Sovena USA, a Rome, N.Y., bottler and distributor of imported olive oils, recently discovered its growth was exceeding the space available in its 185,000-square-foot facility. Unable to stage orders and forced to bulk store product, Sovena faced a decision to either expand the company’s current space or use the existing warehouse more efficiently. By deploying new very narrow aisle (VNA) racking (Frazier Industrial, frazier.com) and a fleet of VNA lift trucks (The Raymond Corp., raymondcorp.com) the company was able to double storage locations in the same footprint.
In 2008, Sovena had a record year, outselling the forecast by 20%, and 2009 was following the same pattern. As a result of this growth, operators were forced to bulk store product and double stack skids, which led to product damage.
It was important for the company to come up with a solution that would provide relief from the existing space issues while accommodating a growth rate of 10% to 15% over the next three to five years. Sovena realized it had all of its fast-moving lift trucks on the far right side of the warehouse so the traffic was inefficiently going from the docks to the right and from production to the left. Additionally, it had many aisles filled with product for staging, and it was simply running out of room.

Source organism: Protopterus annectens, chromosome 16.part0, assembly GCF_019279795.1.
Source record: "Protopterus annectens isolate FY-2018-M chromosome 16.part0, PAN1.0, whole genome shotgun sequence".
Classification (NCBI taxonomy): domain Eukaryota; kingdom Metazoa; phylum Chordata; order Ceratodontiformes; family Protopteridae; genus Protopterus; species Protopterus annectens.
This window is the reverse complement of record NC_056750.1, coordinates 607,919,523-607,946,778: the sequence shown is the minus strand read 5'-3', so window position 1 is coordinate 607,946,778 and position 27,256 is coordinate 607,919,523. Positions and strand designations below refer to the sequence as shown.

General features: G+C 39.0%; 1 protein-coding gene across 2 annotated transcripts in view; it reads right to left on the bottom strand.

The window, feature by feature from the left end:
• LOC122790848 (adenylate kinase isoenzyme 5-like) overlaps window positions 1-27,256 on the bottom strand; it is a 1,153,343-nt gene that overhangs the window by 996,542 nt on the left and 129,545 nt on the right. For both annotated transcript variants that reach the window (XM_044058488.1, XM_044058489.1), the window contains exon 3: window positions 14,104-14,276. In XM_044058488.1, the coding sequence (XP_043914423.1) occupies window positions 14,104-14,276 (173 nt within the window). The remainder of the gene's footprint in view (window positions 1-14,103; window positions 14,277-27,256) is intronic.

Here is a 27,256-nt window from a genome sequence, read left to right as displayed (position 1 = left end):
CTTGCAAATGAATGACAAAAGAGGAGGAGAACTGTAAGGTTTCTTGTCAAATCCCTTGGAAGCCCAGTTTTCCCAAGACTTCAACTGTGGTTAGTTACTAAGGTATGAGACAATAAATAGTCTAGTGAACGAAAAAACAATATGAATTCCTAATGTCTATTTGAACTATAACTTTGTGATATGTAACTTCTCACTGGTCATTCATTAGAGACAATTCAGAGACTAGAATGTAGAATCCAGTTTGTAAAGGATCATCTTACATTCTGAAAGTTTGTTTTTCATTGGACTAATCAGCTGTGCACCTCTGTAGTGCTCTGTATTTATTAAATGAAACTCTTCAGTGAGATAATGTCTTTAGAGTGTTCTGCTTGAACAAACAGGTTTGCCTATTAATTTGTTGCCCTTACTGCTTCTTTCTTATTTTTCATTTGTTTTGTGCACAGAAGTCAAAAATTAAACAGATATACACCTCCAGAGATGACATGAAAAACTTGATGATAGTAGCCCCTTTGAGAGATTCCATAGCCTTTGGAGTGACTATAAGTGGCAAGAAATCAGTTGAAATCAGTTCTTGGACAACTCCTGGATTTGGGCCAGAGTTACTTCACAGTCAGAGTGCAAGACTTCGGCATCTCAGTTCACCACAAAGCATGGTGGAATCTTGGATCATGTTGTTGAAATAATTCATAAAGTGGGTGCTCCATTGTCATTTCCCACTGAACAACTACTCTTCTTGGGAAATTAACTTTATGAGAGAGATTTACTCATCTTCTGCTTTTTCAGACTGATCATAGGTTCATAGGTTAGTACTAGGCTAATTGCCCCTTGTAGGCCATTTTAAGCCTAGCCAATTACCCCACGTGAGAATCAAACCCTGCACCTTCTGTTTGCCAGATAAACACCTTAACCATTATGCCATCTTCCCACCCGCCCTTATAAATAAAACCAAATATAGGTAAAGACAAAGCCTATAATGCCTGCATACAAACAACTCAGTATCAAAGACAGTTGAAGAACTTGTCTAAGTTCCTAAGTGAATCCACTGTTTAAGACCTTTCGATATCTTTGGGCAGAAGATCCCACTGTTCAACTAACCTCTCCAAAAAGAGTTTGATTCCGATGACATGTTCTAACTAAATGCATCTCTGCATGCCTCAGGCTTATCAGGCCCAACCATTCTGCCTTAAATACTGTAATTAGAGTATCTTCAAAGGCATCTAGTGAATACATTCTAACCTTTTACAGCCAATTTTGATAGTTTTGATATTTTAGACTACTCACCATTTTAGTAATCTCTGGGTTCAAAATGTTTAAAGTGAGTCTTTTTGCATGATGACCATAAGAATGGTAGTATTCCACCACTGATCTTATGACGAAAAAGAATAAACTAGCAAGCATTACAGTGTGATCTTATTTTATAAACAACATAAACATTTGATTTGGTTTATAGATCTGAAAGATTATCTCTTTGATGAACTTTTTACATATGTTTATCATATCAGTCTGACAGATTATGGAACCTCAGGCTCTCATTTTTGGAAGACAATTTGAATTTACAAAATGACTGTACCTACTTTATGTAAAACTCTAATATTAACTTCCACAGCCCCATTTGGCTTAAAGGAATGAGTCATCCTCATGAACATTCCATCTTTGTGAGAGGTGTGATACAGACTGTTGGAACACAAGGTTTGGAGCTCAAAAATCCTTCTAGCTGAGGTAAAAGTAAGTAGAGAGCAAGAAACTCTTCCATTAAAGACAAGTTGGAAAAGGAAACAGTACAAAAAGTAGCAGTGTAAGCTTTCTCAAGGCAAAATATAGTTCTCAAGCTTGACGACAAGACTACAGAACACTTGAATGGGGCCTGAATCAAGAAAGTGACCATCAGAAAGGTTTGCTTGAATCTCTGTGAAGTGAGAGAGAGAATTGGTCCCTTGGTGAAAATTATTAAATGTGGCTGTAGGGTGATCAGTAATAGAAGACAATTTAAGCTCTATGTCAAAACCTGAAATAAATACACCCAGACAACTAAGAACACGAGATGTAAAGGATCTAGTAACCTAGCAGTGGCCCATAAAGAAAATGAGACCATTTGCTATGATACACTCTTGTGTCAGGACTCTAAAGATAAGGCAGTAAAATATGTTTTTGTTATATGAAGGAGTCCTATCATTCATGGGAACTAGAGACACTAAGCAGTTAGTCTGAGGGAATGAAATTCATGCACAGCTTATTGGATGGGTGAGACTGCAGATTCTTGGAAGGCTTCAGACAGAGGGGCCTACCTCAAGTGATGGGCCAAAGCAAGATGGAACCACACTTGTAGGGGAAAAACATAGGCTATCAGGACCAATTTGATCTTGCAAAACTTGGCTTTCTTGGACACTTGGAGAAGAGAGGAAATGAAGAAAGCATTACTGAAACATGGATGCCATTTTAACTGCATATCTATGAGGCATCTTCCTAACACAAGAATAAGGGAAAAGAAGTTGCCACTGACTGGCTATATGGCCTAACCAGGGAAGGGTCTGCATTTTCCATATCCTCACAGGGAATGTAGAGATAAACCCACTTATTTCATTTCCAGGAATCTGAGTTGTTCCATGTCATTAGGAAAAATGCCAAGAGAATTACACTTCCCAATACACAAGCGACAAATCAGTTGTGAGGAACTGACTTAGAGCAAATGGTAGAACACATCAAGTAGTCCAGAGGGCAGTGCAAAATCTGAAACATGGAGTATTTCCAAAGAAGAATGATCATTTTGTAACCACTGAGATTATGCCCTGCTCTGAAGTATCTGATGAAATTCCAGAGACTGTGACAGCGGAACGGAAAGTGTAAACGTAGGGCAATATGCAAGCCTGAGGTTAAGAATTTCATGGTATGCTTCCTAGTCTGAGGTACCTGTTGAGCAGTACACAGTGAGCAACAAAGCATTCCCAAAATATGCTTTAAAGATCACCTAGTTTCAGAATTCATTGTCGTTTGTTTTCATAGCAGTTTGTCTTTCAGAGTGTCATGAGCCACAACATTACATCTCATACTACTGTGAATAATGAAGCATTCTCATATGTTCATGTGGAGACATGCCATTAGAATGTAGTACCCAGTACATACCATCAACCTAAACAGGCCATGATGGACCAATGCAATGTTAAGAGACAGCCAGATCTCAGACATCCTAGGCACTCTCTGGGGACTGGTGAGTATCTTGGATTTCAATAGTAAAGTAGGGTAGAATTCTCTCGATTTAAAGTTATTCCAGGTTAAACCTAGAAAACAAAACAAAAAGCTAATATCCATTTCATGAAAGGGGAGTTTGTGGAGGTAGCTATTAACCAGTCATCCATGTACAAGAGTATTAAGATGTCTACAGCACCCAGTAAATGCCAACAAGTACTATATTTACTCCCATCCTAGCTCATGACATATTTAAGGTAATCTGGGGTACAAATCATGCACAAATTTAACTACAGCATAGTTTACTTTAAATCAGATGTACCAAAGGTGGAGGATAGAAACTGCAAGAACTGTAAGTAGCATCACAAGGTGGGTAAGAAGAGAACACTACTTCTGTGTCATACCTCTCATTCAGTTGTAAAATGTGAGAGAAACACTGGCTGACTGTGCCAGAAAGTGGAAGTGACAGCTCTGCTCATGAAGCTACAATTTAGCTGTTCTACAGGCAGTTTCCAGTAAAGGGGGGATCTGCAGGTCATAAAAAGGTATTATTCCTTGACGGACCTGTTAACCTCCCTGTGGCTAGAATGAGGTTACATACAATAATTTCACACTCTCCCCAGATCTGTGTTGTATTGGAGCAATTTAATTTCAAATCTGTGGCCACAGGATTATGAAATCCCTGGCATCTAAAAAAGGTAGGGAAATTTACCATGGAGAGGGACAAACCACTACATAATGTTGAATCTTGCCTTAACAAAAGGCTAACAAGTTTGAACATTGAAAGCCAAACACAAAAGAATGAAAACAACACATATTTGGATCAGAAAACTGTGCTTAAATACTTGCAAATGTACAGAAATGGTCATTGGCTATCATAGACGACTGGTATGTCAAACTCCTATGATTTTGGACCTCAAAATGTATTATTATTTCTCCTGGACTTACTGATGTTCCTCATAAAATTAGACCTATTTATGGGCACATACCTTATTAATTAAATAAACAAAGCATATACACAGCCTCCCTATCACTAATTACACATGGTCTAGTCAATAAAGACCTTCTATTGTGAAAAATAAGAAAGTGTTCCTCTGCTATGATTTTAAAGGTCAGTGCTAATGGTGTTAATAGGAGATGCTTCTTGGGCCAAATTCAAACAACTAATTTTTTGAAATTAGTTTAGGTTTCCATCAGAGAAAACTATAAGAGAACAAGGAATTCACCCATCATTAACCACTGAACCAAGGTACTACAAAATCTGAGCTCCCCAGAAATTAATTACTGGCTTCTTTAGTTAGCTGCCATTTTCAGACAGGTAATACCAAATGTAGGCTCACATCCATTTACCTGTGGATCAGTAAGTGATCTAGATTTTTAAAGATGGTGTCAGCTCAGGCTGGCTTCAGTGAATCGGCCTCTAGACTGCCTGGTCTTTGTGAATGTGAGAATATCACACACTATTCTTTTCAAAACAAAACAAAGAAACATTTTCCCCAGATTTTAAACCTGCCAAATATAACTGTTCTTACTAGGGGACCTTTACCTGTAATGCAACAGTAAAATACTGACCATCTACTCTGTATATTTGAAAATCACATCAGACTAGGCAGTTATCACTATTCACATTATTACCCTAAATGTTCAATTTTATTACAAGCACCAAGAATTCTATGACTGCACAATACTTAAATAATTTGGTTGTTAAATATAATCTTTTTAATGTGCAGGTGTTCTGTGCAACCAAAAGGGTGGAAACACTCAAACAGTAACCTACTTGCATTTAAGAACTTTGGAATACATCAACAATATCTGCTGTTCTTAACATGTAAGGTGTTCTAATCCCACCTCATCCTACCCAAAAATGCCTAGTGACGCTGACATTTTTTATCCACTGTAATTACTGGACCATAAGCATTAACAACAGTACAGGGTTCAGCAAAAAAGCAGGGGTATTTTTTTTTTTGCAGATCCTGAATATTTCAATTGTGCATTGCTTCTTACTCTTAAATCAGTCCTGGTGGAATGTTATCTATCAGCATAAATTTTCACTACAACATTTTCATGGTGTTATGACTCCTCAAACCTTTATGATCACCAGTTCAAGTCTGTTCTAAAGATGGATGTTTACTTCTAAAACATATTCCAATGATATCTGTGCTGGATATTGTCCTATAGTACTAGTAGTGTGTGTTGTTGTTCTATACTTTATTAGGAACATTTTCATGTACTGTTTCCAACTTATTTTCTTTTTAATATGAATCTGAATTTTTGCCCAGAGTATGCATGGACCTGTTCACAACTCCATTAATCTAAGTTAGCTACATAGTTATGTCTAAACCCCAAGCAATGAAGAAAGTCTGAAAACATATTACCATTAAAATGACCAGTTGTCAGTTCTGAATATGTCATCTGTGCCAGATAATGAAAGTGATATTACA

The company’s lift truck supplier suggested a fleet of VNA swing-reach trucks with a pallet flow solution that would service about 15,000 pallet positions. All existing rack was removed and replaced with push-back racks.
By doubling the number of storage locations in the same footprint, the plan saved Sovena nearly $5 million in construction costs, and the 13-week installation schedule allowed operations to continue during the transition.
“What the reclassification of the warehouse did was help us to put like products together and eliminate space constraints, which we were never able to do before,” says Jeff Leclau, warehouse manager at Sovena. “These changes have increased our efficiency tremendously.”
Today, operators pick orders 24 hours in advance and stage them before they are audited and loaded for distribution—a simple convenience they were never able to do prior to the remodel. The company also was able to project a return on its initial investment within 3.75 years.